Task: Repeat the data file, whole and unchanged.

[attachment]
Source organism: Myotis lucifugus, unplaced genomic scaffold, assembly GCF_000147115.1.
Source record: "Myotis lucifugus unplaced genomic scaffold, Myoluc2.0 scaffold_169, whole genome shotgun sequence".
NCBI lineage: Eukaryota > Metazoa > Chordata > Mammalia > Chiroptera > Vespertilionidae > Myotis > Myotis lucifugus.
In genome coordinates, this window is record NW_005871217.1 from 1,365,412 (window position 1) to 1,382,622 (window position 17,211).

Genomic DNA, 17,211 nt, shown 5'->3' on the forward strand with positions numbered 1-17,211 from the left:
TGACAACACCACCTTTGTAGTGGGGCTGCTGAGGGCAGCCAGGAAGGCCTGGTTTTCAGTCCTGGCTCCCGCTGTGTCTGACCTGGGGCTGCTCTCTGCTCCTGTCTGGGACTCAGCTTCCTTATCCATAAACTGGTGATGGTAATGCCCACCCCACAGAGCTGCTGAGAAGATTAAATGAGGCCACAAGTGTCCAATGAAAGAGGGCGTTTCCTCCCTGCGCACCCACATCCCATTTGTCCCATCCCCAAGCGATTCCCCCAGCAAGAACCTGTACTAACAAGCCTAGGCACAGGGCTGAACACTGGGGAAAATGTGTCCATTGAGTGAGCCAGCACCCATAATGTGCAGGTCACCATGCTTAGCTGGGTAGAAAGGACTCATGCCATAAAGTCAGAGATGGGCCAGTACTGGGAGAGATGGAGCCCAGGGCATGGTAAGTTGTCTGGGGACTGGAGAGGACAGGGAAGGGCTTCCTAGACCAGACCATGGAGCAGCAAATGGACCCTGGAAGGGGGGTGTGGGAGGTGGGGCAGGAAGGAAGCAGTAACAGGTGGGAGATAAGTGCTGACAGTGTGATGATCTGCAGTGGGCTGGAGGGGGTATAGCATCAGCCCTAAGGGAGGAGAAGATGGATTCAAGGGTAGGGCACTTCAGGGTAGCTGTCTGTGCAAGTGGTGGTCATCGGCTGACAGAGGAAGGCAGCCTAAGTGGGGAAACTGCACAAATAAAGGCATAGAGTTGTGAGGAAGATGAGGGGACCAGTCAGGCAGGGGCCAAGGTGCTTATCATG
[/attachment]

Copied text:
Source organism: Myotis lucifugus, unplaced genomic scaffold, assembly GCF_000147115.1.
Source record: "Myotis lucifugus unplaced genomic scaffold, Myoluc2.0 scaffold_169, whole genome shotgun sequence".
NCBI lineage: Eukaryota > Metazoa > Chordata > Mammalia > Chiroptera > Vespertilionidae > Myotis > Myotis lucifugus.
In genome coordinates, this window is record NW_005871217.1 from 1,365,412 (window position 1) to 1,382,622 (window position 17,211).

Genomic DNA, 17,211 nt, shown 5'->3' on the forward strand with positions numbered 1-17,211 from the left:
TGACAACACCACCTTTGTAGTGGGGCTGCTGAGGGCAGCCAGGAAGGCCTGGTTTTCAGTCCTGGCTCCCGCTGTGTCTGACCTGGGGCTGCTCTCTGCTCCTGTCTGGGACTCAGCTTCCTTATCCATAAACTGGTGATGGTAATGCCCACCCCACAGAGCTGCTGAGAAGATTAAATGAGGCCACAAGTGTCCAATGAAAGAGGGCGTTTCCTCCCTGCGCACCCACATCCCATTTGTCCCATCCCCAAGCGATTCCCCCAGCAAGAACCTGTACTAACAAGCCTAGGCACAGGGCTGAACACTGGGGAAAATGTGTCCATTGAGTGAGCCAGCACCCATAATGTGCAGGTCACCATGCTTAGCTGGGTAGAAAGGACTCATGCCATAAAGTCAGAGATGGGCCAGTACTGGGAGAGATGGAGCCCAGGGCATGGTAAGTTGTCTGGGGACTGGAGAGGACAGGGAAGGGCTTCCTAGACCAGACCATGGAGCAGCAAATGGACCCTGGAAGGGGGGTGTGGGAGGTGGGGCAGGAAGGAAGCAGTAACAGGTGGGAGATAAGTGCTGACAGTGTGATGATCTGCAGTGGGCTGGAGGGGGTATAGCATCAGCCCTAAGGGAGGAGAAGATGGATTCAAGGGTAGGGCACTTCAGGGTAGCTGTCTGTGCAAGTGGTGGTCATCGGCTGACAGAGGAAGGCAGCCTAAGTGGGGAAACTGCACAAATAAAGGCATAGAGTTGTGAGGAAGATGAGGGGACCAGTCAGGCAGGGGCCAAGGTGCTTATCATG